Favorite Albums: Spacehog’s ‘Resident Alien’

In late autumn of 1995, having just gotten all my anger and frustration out of my system after moving back home from an extended stay in Boston, I reconnected with an old friend of mine from high school and we started hanging out. To be honest it was a friendship of convenience at the time, considering a) we’d both boomeranged back to our home town that we’d both been so vocally desperate to escape five years previous, and b) there weren’t too many others we knew of in the immediate area that we could hang out with. She and I spent a lot of time driving around central Massachusetts, listening to music, smoking cigarettes, going to a few shows here and there, and making ridiculous plans to escape the clutches of our hometown once more. She’d escape in a few years; it took me almost nine more to do the same.

Spacehog’s Resident Alien was on heavy rotation during that time, partly because she had a mad crush on the guitarist Antony Langdon. There was also the fact that their debut single “In the Meantime” was getting mad airplay on all the local alt-rock stations we could get in, and I loved that they’d cribbed Penguin Cafe Orchestra’s “Telephone and Rubber Band” and used it brilliantly as the backbone sample of the entire song. We saw them at Pearl Street in Northampton not that long after its October release, and we stayed behind after the show to mingle with the band. While the the brothers Langdon (Antony and bassist/singer Royston, later to become Mr. Liv Tyler) were their usual strange and silly selves, lead guitarist Richard Steel and drummer Jonny Cragg were more laid back and amiable. [I remember surprising Jonny by mentioning I knew him from when he played in The Hollow Men back in the early 90s!] They were an unabashedly fun band to see and hang with.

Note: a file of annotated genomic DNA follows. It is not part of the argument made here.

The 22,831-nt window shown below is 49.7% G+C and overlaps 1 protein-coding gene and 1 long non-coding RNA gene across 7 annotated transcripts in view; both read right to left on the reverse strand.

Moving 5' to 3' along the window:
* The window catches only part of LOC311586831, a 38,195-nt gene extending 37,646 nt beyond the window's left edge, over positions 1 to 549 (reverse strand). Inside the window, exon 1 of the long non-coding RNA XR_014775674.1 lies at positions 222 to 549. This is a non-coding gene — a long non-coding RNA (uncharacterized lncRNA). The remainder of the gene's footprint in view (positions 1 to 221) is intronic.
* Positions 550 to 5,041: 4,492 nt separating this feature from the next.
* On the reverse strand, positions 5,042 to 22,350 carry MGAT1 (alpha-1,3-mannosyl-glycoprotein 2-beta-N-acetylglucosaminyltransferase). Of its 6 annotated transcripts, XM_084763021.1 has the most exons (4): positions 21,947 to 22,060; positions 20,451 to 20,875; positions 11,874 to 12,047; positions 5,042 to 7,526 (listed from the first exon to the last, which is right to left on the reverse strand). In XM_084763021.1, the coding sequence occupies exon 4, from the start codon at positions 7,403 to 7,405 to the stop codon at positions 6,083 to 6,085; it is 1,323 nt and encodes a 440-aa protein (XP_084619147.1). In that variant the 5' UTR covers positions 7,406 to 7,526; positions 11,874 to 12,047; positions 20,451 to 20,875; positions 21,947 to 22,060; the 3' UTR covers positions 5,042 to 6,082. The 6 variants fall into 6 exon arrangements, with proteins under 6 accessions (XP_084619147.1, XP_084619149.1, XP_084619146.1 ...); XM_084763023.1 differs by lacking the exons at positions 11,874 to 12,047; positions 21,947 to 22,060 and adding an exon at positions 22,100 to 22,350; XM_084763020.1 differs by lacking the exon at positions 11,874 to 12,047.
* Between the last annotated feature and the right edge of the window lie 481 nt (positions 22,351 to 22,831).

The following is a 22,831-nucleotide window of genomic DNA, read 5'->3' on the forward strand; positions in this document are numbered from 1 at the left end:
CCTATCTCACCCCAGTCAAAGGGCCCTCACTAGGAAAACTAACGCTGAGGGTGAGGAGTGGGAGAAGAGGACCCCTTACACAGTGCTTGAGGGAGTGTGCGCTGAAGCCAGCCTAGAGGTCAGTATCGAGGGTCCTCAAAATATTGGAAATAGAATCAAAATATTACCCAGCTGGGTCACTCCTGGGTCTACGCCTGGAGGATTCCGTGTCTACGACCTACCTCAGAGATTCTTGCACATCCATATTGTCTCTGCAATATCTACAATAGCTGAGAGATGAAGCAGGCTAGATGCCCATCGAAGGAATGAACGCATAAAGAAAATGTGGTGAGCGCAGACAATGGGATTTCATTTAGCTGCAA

They wore their Bowie influences not just on their sleeves but pretty much all over the place. You can hear traces of most of Bowie’s 70s output throughout the entire album, going from psychedelic Hunky Dory grooves on “Starside” to bluesy Ziggy Stardust riffs on “Candyman” to ridiculous Lodger camp on “Space is the Place” and back again. There’s even a nod to Tin Machine there on track two, “Spacehog”, in which that band’s “Crack City” is quoted near the end. [This is no fluke; during their tours for this album they would do a cover of the song, which ended up on their Hamsters of Rock EP.]

I think what makes this a strong record for me is that it shows that the band was solid and confident straight out of the gate; not only could they swagger like Bowie, they could balance their sillier songs with some truly heartfelt ballads. I also liked that there was a consistent sci-fi theme throughout, whether it was implied (such as “Shipwrecked”) or direct (such as “Starside”). And ending the album with the absolutely stunning epic track “Zeroes” is always a big winner for me.

They ended up being a bit of a 90s one hit wonder for the most part, but they’ve put out three further albums (the latest being 2013’s As It Is On Earth) and each of them has their own distinct charm, a healthy dose of Bowie influence, and of course their trademark goofiness. They’re all worth checking out, but I’ll always come back to Resident Alien as a solid mid-90s alt-rock album that’s stood the test of time.

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